E-Scribe : a programmer’s blog

About Me

PBX I'm Paul Bissex. I build web applications using open source software, especially Django. Started my career doing graphic design for newspapers and magazines in the '90s. Then wrote tech commentary and reviews for Wired, Salon, Chicago Tribune, and others you never heard of. Then I built operations software at a photography school. Then I helped big media serve 40 million pages a day. Then I worked on a translation services API doing millions of dollars of business. Now I'm building the core platform of a global startup accelerator. Feel free to email me.

Book

I co-wrote "Python Web Development with Django". It was the first book to cover the long-awaited Django 1.0. Published by Addison-Wesley and still in print!

Colophon

Built using Django, served with gunicorn and nginx. The database is SQLite. Hosted on a FreeBSD VPS at Johncompanies.com. Comment-spam protection by Akismet.

Pile o'Tags

Stuff I Use

bitbucket, Django, Emacs, FreeBSD, Git, jQuery, LaunchBar, Markdown, Mercurial, OS X, Python, Review Board, S3, SQLite, Sublime Text, Ubuntu Linux

Spam Report

At least 236428 pieces of comment spam killed since 2008, mostly via Akismet.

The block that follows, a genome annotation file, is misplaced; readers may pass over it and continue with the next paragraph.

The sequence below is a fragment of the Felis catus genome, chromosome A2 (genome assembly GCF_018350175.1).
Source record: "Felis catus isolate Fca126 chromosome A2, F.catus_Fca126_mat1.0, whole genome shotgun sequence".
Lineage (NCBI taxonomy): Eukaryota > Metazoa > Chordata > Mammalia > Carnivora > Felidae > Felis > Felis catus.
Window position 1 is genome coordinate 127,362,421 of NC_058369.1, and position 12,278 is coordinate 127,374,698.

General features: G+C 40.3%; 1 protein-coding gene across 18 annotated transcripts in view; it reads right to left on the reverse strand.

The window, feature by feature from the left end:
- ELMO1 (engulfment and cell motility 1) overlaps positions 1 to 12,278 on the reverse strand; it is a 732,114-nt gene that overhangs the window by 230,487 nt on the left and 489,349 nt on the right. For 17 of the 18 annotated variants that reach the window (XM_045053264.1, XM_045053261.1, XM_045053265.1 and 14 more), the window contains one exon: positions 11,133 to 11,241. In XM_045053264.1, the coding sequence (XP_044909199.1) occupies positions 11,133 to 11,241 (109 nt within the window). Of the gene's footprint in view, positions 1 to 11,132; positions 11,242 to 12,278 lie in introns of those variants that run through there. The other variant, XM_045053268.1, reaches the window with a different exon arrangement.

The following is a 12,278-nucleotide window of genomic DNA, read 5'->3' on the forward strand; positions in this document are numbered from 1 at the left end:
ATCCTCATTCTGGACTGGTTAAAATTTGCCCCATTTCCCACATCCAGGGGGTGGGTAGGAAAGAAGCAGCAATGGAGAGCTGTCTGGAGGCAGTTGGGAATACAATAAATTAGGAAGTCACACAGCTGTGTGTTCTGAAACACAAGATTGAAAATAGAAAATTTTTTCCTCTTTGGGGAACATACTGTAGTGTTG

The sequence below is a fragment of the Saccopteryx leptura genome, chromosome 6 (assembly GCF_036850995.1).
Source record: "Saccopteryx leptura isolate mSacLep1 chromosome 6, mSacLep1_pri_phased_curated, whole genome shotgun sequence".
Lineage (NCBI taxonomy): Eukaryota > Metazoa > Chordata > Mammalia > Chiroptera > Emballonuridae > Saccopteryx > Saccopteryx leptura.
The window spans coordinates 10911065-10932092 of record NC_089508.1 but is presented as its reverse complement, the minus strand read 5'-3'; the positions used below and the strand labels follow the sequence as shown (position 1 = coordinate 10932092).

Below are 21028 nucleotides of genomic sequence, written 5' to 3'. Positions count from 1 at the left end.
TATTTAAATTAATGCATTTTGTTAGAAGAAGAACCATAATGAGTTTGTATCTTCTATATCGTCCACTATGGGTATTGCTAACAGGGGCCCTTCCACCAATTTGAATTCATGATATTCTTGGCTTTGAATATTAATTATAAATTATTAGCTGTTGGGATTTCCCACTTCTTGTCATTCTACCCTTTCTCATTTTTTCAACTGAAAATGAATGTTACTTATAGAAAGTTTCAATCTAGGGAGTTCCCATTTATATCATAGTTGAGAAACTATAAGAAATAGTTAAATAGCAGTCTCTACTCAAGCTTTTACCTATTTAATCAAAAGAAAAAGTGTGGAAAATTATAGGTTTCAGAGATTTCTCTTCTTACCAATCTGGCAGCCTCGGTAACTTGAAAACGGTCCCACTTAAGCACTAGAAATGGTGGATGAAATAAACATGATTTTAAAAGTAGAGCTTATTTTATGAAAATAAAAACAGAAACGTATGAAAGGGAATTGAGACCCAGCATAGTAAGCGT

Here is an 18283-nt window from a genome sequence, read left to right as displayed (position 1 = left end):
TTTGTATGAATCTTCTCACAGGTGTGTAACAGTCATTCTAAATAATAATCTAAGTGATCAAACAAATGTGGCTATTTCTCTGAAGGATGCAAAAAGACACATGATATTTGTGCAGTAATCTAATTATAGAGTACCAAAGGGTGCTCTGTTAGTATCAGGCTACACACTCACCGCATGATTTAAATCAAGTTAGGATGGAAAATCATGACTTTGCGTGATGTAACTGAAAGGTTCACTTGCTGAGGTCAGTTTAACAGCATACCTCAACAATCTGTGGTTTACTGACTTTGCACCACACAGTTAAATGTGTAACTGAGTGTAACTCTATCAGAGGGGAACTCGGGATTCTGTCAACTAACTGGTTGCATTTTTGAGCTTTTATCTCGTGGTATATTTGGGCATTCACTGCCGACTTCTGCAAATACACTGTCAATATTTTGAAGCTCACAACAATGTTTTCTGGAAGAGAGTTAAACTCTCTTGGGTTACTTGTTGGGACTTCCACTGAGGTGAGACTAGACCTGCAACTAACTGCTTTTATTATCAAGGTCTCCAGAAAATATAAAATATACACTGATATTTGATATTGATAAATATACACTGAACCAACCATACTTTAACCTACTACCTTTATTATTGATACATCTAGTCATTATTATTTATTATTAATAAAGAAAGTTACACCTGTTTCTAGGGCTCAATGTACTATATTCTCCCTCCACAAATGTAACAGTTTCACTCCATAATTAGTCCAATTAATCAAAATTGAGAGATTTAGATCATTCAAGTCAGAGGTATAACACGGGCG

sIFR: Smart Flash typography

I'm way behind the curve on this, mostly because I can be somewhat cantankerous when it comes to Flash. But Scalable Inman Flash Replacement is really clever. Here's the breakdown of how it works, nicked from the sIFR home page:

  1. A normal (X)HTML page is loaded into the browser.

  2. A javascript function is run which first checks that Flash is installed and then looks for whatever tags, ids, or classes you designate.

  3. If Flash isn't installed (or obviously if javascript is turned off), the (X)HTML page displays as normal and nothing further occurs. If Flash is installed, javascript traverses through the source of your page measuring each element you've designated as something you'd like "sIFRed".

  4. Once measured, the script creates Flash movies of the same dimensions and overlays them on top of the original elements, pumping the original browser text in as a Flash variable.

  5. Actionscript inside of each Flash file then draws that text in your chosen typeface at a 6 point size and scales it up until it fits snugly inside the Flash movie.

Tuesday, September 6th, 2005

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